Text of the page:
|Publication number||US5915534 A|
|Application number||US 09/085,544|
|Publication date||Jun 29, 1999|
|Filing date||May 27, 1998|
|Priority date||May 27, 1998|
|Publication number||085544, 09085544, US 5915534 A, US 5915534A, US-A-5915534, US5915534 A, US5915534A|
|Inventors||Jason R. May|
|Original Assignee||May; Jason R.|
|Export Citation||BiBTeX, EndNote, RefMan|
|Patent Citations (8), Referenced by (35), Classifications (7), Legal Events (3)|
|External Links: USPTO, USPTO Assignment, Espacenet|
The present invention relates to an athletic cap that provides an unobstructive means for absorbing perspiration while a user is exercising or is performing similar, strenuous tasks.
When lifting weights, jogging or engaging in similar strenuous activities, a person often generates tremendous amounts of perspiration around the head area which subsequently drips into the eyes. Consequently, head bands and similar devices are often wrapped about the person's head to absorb the perspiration. However, such devices are unattractive.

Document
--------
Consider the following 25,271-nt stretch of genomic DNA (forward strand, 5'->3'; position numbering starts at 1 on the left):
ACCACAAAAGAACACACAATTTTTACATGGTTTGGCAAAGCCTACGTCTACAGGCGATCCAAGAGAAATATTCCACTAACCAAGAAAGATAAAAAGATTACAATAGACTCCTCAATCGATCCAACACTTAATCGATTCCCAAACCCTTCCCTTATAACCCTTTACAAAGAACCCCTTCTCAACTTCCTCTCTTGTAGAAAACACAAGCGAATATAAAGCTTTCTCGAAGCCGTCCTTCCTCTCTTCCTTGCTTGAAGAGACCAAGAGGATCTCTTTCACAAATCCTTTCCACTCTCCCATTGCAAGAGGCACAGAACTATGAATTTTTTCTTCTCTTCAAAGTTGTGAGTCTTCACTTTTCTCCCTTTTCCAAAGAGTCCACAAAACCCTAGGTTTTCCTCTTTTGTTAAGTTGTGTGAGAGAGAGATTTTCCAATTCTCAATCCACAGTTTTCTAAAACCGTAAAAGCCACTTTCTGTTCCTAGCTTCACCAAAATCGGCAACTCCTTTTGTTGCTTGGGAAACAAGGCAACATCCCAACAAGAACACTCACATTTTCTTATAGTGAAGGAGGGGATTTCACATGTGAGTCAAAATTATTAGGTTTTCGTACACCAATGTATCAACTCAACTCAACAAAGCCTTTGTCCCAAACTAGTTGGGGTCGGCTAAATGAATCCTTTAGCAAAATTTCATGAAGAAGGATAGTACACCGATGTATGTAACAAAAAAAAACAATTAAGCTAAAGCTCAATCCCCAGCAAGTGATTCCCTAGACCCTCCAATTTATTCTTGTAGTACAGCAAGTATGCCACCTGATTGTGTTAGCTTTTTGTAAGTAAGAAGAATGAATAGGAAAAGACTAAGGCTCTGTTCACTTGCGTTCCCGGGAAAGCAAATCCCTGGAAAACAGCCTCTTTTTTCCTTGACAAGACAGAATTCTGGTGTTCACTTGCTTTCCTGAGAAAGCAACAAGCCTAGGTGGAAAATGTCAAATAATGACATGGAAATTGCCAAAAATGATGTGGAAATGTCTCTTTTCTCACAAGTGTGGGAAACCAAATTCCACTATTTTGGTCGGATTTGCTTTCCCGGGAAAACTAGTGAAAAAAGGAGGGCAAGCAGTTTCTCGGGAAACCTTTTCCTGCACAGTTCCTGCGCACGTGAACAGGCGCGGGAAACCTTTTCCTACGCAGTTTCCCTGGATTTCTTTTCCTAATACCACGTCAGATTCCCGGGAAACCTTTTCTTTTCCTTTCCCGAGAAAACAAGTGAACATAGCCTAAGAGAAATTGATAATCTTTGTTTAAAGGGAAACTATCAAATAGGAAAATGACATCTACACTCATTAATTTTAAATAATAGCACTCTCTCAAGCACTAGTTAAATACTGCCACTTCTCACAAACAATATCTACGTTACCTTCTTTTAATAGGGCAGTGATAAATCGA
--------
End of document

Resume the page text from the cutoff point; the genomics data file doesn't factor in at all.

In addition, a person often wishes to wear a head covering while exercising for one reason or another. Baseball caps, visors and similar head wear do not adequately absorb perspiration. The caps are typically made from a thin cloth or similar material that is not capable of absorbing significant amounts of moisture. Furthermore, the cap bill often obstructs the vision or physical movement of a user especially when lifting weights or engaging in similar activity that requires the user's head to be immediately adjacent equipment and other objects. Accordingly, there is currently a need for a head covering that provides an unobtrusive, novel means of absorbing perspiration.
Several caps having integral and removable sweat bands have been heretofore designed. For example, U.S. Pat. No. 5,632,046 issued to Green et al discloses a self-adjusting, fabric-covered sweat band for a hat. The sweat band includes an elastic material and a fabric material. The elastic and fabric are stitched to form first and second circles with the fabric encasing the elastic. The fabric portion is then stitched to the interior of the cap.
U.S. Pat. No. 5,615,415 issued to Beckerman discloses a custom fit cap having a visor portion and a crown portion formed of an expansible material to fit various head sizes. A stretchable band is circumferentially attached to the interior surface of the crown with a continuous seam at one edge and spaced seams at intermittent points along the opposing edge.